The United States filled a crucial gap in its weather-forecasting arsenal when it launched its latest geostationary satellite on March 1. The craft will enable meteorologists to track hurricanes, snow storms and other threats as they develop. It will also beam down data that researchers can use to measure air temperature and humidity—if they can work out how to incorporate them into their models.
Scientists currently can't use much of the information collected by geostationary satellites, which sit above a particular location on Earth, and polar-orbiting satellites, which swing around the planet’s poles. It’s a long-standing problem caused by the kind of data collected and the large uncertainties that arise when forecasters try to integrate the measurements into their weather models. Now researchers are starting to overcome these technical challenges, with encouraging results for both short- and longer-term forecasts.
The Geostationary Operational Environmental Satellite-17 (GOES-17) will assume a position above the equatorial Pacific Ocean. When its data are combined with those from the identical GOES-16, which is already parked over the Atlantic Ocean, they will monitor the Earth from Africa to New Zealand. Weather forecasters around the world use such geostationary satellites to monitor storms, and their models incorporate limited data on atmospheric moisture and wind speed and direction.
“There is this huge treasure trove of information,” says Fuqing Zhang, a meteorologist at Pennsylvania State University in University Park. He has experimented with incorporating some of that unused data from satellites into his models, with promising results. “We can show dramatic improvements in weather prediction, but you do need a dedicated research effort.”
Demand for data
In a study currently in review at the Bulletin of the American Meteorological Society, Zhang and his colleagues show that incorporating high-resolution data from GOES-16 into an experimental weather model bolstered predictions of the early development and intensity of Hurricane Harvey, which struck Texas in August.
Without the extra data, a forecast predicted the storm would grow into a category 1 hurricane; in fact, it grew into a category 4 monster before making landfall. Zhang also tried including the additional information in a new weather model that the US National Weather Service is planning to roll out as early as this year. That extra data improved forecasts of precipitation amounts and the storm's path.
Incorporating this kind of data into the models has been difficult in part because geostationary data provide fewer measurements for any given vertical slice of the atmosphere than do polar orbiters, which circle Earth at lower altitudes. That means researchers have less information and higher uncertainties when it comes to translating the data into measurements that the models can use, such as air temperature and humidity.
“It’s not trivial,” says Dan Lindsey, a research meteorologist with the US National Oceanic and Atmospheric Administration in Fort Collins, Colorado, who works on the current GOES satellite series. “You can’t just take a satellite image and just shove it into the model.”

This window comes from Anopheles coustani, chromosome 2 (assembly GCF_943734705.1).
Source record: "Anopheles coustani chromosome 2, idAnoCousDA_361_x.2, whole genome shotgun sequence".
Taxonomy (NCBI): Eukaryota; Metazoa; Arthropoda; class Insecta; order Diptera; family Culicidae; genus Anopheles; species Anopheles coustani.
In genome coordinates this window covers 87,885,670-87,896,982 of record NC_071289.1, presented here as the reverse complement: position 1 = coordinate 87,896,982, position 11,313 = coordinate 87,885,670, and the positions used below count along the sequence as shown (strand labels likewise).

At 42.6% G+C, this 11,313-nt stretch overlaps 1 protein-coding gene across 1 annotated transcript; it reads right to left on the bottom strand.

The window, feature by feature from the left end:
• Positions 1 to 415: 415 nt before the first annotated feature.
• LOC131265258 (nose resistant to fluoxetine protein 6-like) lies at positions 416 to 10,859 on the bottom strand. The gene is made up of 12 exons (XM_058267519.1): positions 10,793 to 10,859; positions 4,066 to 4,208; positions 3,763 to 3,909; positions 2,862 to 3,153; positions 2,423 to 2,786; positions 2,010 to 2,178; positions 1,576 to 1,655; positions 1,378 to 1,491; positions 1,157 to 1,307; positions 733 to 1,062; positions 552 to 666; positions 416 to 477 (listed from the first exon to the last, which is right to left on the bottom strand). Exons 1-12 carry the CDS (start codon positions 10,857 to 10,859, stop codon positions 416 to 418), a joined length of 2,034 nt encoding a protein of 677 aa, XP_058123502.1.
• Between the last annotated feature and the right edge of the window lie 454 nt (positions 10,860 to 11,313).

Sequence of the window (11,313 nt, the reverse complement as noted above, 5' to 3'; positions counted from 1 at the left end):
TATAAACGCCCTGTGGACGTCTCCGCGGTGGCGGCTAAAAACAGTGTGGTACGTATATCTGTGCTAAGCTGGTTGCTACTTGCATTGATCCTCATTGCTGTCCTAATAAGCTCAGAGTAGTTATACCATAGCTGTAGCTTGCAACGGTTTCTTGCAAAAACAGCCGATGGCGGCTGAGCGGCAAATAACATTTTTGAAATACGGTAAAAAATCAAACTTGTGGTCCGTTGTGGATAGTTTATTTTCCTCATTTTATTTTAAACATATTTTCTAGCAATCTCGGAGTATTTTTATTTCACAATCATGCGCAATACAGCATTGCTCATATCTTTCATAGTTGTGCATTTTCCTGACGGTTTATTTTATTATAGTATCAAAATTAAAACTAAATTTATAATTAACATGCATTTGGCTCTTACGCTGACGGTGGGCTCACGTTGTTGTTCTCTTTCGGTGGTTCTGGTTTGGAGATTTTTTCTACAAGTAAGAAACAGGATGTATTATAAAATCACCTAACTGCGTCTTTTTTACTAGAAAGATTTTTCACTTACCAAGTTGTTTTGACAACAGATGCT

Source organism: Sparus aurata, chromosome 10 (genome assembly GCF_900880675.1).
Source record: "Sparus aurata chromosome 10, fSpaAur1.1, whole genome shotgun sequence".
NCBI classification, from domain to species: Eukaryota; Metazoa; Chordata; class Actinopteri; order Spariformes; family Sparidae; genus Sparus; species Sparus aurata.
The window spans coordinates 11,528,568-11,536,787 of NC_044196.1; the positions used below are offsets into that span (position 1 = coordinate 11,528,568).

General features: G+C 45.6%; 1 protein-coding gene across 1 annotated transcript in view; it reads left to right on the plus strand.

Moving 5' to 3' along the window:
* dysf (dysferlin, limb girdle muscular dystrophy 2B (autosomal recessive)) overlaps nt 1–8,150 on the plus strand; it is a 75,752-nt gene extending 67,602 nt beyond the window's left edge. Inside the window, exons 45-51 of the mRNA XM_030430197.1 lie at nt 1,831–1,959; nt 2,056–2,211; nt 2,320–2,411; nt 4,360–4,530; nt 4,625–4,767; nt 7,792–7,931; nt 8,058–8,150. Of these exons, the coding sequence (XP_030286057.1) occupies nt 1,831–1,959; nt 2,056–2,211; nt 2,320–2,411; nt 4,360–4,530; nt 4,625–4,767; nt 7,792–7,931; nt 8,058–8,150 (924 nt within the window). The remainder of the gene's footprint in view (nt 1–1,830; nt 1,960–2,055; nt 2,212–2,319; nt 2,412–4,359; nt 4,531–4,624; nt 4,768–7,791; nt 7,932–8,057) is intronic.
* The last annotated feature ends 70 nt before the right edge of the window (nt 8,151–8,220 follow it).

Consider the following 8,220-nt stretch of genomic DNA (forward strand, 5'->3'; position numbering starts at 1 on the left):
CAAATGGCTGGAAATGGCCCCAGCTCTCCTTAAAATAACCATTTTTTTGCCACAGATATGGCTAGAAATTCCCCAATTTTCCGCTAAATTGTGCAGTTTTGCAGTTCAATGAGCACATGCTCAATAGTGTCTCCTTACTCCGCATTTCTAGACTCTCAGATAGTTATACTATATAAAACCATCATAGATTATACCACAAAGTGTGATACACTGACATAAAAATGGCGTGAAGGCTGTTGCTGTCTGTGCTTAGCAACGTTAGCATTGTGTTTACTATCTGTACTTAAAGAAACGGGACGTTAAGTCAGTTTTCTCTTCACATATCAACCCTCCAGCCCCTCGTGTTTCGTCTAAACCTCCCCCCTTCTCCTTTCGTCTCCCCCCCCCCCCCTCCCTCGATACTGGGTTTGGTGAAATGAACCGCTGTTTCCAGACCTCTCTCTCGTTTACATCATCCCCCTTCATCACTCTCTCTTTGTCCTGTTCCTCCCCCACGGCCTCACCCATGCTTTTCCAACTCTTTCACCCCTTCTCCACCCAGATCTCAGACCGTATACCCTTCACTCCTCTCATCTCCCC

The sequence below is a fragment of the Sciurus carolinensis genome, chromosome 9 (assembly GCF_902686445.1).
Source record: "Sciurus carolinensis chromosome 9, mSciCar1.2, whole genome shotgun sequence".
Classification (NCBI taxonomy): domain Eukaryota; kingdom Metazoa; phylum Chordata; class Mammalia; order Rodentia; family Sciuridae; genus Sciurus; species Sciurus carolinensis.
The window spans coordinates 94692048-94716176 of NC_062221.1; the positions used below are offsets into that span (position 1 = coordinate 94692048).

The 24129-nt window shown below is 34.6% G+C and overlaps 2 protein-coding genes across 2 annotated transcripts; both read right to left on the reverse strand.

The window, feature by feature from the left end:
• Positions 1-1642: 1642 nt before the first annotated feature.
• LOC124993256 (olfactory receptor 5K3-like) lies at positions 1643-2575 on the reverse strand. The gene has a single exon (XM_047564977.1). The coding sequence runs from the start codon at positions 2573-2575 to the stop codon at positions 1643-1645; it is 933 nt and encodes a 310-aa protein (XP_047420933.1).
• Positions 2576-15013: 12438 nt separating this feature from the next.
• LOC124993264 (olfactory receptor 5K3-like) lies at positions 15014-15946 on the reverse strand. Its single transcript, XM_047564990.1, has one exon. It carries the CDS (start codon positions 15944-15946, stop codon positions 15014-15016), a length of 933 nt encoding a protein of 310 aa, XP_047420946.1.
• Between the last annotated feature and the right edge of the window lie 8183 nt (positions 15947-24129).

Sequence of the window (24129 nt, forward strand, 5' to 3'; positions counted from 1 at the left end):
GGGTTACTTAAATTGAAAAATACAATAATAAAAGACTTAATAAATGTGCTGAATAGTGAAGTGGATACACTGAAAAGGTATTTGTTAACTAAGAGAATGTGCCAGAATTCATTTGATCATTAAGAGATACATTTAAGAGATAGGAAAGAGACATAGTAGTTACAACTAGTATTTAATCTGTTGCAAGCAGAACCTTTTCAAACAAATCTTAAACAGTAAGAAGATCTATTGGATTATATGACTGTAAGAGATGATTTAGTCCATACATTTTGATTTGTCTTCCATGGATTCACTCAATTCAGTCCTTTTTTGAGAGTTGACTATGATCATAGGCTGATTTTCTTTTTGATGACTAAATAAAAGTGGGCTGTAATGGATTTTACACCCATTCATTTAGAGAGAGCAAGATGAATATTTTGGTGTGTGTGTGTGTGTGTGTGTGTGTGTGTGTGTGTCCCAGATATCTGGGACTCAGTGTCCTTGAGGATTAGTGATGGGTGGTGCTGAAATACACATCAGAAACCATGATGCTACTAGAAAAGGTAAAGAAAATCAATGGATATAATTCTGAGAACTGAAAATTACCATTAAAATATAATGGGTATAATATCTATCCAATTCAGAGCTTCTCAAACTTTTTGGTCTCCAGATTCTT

The science has been slow to evolve on this because there was less demand for a constant stream of data when forecast models were run only every six hours, says Jason Otkin, an atmospheric scientist at the University of Wisconsin’s Cooperative Institute for Meteorological Satellite Studies in Madison. Now, agencies are shifting towards more-frequent forecasts, using models that can take advantage of larger amounts of high-resolution data.
“If anything, the value of these geostationary sensors is only increasing with time,” Otkin says.
Meteorologists have also struggled to incorporate measurements of cloudy areas taken by polar-orbiting satellites. This is because clouds have more-complex microphysics than the open sky, so even small errors in the models can cascade into large uncertainties in the forecast. And that’s the fundamental problem, says Alan Geer, an atmospheric scientist with the European Centre for Medium-Range Weather Forecasts (ECMWF) in Reading, UK. “It’s those areas with clouds and precipitation that are associated with the most interesting weather.”
The ECMWF has been leading the way in this field for more than a decade and now incorporates much of the data from cloudy regions taken by polar-orbiting satellites; most major government forecasting centres are now following suit. Zhang cites an unpublished analysis comparing the European model and the new US National Weather Service model. The US model performed on average as well as, or better than, the European model when using the full suite of atmospheric data from the ECMWF. But when researchers ran the same model with the usual data from the US forecasting programme, it came up short.
The lesson for the United States is that satellites and models aren’t enough, Zhang says. “Our nation has put so much money into launching beautiful satellites, but we haven't really put as much effort into how to put the satellite information into the models.”